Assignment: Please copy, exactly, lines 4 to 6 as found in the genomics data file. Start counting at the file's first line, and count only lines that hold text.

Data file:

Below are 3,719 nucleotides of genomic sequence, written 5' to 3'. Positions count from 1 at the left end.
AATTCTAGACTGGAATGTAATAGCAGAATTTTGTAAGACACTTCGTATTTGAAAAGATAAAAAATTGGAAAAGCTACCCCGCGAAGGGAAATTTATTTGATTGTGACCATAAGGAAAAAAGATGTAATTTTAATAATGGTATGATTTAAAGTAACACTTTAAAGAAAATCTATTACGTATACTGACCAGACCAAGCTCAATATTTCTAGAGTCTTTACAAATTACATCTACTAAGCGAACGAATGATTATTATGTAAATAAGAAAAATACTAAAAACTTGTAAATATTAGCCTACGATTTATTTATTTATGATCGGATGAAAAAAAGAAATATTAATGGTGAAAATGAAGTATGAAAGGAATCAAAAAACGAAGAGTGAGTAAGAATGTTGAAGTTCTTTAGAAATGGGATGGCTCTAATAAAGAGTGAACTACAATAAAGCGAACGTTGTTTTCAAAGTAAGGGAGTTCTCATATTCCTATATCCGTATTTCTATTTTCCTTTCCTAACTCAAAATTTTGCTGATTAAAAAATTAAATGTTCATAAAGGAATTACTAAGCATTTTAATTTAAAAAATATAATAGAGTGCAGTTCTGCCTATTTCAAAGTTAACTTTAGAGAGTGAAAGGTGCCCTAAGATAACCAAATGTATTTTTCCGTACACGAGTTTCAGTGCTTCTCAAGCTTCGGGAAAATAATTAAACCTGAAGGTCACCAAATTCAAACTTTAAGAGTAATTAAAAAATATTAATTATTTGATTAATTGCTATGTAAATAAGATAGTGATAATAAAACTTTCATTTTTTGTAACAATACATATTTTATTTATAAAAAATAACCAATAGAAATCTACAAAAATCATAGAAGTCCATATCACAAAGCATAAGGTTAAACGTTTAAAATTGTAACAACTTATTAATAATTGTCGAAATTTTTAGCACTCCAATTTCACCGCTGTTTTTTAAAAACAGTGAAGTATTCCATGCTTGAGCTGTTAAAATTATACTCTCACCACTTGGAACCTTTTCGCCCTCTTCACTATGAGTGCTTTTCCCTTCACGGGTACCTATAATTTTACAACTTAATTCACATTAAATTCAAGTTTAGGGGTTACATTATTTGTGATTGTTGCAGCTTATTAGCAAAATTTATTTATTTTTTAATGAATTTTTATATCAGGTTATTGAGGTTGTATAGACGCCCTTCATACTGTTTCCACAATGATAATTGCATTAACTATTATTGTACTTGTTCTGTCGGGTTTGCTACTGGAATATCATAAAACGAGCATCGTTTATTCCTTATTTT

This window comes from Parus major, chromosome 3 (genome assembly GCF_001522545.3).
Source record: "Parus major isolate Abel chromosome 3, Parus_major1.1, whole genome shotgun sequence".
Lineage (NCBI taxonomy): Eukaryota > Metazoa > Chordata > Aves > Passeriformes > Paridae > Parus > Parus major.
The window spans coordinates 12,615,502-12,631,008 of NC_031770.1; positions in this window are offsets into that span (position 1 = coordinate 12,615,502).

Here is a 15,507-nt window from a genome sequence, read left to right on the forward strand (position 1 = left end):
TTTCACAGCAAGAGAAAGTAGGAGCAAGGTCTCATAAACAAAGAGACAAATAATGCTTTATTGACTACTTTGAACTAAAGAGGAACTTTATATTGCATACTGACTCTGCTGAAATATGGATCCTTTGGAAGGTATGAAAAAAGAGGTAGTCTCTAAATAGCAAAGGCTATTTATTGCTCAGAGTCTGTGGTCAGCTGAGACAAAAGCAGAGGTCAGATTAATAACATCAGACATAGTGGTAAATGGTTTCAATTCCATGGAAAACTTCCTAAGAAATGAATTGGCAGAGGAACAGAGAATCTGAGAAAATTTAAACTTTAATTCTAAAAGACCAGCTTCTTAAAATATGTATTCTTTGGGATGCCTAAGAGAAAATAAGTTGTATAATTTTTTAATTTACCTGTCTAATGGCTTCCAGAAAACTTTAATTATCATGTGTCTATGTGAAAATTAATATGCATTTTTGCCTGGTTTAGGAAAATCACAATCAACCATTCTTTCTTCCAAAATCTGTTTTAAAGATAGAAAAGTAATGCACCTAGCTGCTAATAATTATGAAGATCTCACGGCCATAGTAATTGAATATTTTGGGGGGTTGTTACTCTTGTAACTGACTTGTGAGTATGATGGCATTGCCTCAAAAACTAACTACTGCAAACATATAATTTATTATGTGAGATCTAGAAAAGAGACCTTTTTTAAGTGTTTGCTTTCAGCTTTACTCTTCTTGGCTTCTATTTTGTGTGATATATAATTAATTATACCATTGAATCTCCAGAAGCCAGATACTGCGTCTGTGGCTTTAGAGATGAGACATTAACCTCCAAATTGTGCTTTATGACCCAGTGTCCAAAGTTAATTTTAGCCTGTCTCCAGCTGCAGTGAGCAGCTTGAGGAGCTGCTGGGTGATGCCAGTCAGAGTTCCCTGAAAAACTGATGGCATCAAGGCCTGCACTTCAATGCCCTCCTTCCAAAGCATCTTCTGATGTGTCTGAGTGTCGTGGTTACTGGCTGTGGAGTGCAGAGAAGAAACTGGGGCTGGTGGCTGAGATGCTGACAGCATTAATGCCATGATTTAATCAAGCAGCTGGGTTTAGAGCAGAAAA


Source record: "Parus major isolate Abel chromosome 3, Parus_major1.1, whole genome shotgun sequence".
Lineage (NCBI taxonomy): Eukaryota > Metazoa > Chordata > Aves > Passeriformes > Paridae > Parus > Parus major.
The window spans coordinates 12,615,502-12,631,008 of NC_031770.1; positions in this window are offsets into that span (position 1 = coordinate 12,615,502).